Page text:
The few tools by Titan that I have purchased have all been of excellent quality.
Recently, I found myself needing to remove two broken studs from a pair of exhaust manifolds for my '95 Roadmaster wagon. I had used one of those old skool concentric stud pullers to remove four out of six successfully, but two snapped and made me grimace. BTW, those concentric pullers are bulky and awkward!
Now, I know that a real garage junkie would have a red wrench to get the job done. I do not, so I had to look for other options and was afraid I'd have to pay my mechanic to heat them out, ultimately.
I found these stud extractors sold by Titan:
There are identical looking versions out there by Mann and Mayhew. I'm not sure if any of them are rebadges.
Anyway, this thing is seriously awesome.
Here is a pic of the worst manifold. There is actually more of a stub sticking up on this one, but the corrosion around the stud is so bad, it looked like stud and manifold flange were one monolithic piece.
I started with this stud, using a 3/8 100 tooth Gearwrench ratchet and an old Blue Point impact driver to work the tool. The stud wouldn't give. So, I went to the other manifold and while it fought me, the stud did break free and come out. So, I went back to the first manifold and tried again. By this time, the stud stub was pretty chewed up and I was basically sure it was going to snap, or that the extractor wouldn't be able to get a decent grip anymore. But using the impact driver to help seat the stub inside the tool's jaws, I did get a good grip. I put the impact down after a while and went to the ratchet. I had switched to a Craftsman Premium because I realized that the handle shape is about a million times more comfortable to put big torque into than the Gearwrench. Finally, I felt something give. I was sure that the stud was snapping, but when I looked at the other side I could see it had begun to break away from its rusty tomb.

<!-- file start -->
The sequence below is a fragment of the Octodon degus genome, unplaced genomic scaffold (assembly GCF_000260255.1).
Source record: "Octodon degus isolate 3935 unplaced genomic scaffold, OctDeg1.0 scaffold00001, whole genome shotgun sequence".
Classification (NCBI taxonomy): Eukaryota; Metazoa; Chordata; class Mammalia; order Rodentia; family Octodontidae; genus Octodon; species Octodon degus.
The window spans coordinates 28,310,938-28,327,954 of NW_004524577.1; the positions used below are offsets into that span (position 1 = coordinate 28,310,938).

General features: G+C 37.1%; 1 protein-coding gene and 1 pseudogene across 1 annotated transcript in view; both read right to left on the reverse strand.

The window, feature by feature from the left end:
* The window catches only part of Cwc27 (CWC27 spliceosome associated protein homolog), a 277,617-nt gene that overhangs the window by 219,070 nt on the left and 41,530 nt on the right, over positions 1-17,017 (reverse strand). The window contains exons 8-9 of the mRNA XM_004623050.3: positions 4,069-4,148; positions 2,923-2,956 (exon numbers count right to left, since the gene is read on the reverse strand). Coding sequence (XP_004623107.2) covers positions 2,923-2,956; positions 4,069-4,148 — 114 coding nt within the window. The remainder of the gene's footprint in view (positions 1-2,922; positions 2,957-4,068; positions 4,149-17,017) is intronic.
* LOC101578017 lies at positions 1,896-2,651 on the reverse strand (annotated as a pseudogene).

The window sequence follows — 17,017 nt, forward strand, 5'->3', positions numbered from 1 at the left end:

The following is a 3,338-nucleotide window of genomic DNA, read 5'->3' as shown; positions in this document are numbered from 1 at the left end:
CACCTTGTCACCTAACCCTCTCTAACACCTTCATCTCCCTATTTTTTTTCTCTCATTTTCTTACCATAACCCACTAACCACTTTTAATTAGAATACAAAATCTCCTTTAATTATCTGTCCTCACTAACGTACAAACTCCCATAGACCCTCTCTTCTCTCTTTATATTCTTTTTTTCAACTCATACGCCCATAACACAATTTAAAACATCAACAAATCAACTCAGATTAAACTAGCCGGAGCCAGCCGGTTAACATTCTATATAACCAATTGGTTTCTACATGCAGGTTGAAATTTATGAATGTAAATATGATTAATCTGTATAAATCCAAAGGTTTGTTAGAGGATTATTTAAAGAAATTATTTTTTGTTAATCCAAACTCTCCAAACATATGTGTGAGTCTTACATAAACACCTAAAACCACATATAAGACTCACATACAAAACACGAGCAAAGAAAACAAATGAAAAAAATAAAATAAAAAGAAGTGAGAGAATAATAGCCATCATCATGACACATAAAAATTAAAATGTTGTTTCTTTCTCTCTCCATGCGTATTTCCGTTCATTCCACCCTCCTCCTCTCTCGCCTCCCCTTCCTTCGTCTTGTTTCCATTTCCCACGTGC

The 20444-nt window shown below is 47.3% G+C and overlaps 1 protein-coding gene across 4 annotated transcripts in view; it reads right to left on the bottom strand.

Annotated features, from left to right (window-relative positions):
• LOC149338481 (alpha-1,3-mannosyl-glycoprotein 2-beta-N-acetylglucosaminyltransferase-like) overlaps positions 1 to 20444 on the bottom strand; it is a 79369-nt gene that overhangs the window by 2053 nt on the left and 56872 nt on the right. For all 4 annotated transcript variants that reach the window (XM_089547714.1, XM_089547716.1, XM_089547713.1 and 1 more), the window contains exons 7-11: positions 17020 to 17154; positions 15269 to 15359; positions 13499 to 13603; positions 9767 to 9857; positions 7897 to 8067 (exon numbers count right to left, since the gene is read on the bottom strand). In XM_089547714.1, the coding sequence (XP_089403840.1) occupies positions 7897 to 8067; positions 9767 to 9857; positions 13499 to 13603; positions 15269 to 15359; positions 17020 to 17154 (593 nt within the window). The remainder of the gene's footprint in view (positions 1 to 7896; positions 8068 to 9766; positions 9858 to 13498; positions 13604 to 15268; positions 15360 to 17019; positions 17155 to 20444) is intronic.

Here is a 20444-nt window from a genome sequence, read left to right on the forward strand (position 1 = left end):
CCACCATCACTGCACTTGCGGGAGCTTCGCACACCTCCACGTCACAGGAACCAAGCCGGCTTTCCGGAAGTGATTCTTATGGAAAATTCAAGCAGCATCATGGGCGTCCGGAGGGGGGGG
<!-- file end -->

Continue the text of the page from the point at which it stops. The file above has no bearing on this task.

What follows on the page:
Before the stud began to move. See how it's like one solid mass of corrosion?
I should note that I had been hosing these things with Kroil for a week since snapping them off. But, the rust was so solid I don't think Kroil was actually penetrating much of anything.
This tool has earned a spot in my box forever. I'll probably pick up another one, just because it saved me from a lot of frustration and has earned my respect.